5G also plays a role in the further development of mobile VoIP. This technology offers functionalities that were previously unavailable, such as lower latency. Many mobile VoIP solutions are still experiencing delays on the line. This causes, for example, poorly connected calls or ‘dropped calls’. Because 5G latency is extremely limited, bad connections and dropped calls must become a thing of the past.

5G will soon also offer better Quality of Service (QoS). Advantages include full network availability, faster data throughput and more bandwidth for data sharing.

Other future trends for VoIP

A number of other trends are expected in the coming years. The number of fixed lines is decreasing. On the other hand, there will be more cloud-based solutions that unite all forms of communication. Companies are switching to these types of solutions.


As an extension of UCaaS, the number of companies using Communication Platforms as a Service (CPaaS) is also increasing. These solutions make it possible for companies to give up their separate VoIP environments and switch to these integrated solutions.

CPaaS platforms integrate all enterprise communications services into a single cloud application. These include VoIP, UC, CRM, ERP and call center applications. Companies can integrate all communications in their own environment without being dependent on other applications and vendors.

Deployment of artificial intelligence

Another trend is that artificial intelligence (AI) in VoIP is on the rise. AI can improve the advanced call routing and automated answering of incoming calls.

In addition, this technology can also help to develop better digital voice assistants. These voice assistants can be used within VoIP environments for real-time monitoring of callers’ feelings. This allows call center workers to respond better to these people in their calls. Advanced voice assistants can also be deployed for intelligent skills-based call routing or real-time translation of voice and/or video calls using Neural Language Processing (NLP).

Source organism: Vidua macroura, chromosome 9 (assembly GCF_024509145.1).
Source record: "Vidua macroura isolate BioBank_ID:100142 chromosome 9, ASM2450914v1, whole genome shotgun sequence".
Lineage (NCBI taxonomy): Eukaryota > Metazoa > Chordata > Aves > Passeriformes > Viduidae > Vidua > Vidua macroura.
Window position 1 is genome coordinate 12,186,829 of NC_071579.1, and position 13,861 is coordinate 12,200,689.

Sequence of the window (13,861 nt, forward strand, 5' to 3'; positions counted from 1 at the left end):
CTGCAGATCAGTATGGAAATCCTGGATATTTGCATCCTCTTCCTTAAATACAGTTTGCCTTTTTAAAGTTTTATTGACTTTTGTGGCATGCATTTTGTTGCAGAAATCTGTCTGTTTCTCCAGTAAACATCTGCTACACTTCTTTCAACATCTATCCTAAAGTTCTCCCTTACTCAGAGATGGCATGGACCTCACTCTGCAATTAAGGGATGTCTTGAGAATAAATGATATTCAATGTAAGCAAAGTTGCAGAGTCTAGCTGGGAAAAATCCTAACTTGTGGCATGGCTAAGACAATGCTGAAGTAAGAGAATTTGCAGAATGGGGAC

A final trend is the growing competition from video chat services such as Facebook Messenger and Whatsapp. These free services are popular among employees in the private sphere and are also used for business purposes.

VoIP remains interesting

VoIP is nowadays the most common way for companies to communicate. This technology is rapidly evolving into new solutions and applications. In particular, the rise of UCaaS and CPaaS shows that all communications are being integrated even more with each other and taken from the cloud.

In addition, it is clear that VoIP and related services are shifting more to the mobile field. Mobile VoIP solutions are more and more an extension of cloud-based solutions and are gradually gaining in quality. The advent of 5G as a new connectivity technology with less latency and better QoS is only going to influence this mobile trend even more. With this, VoIP technology is entering an interesting period.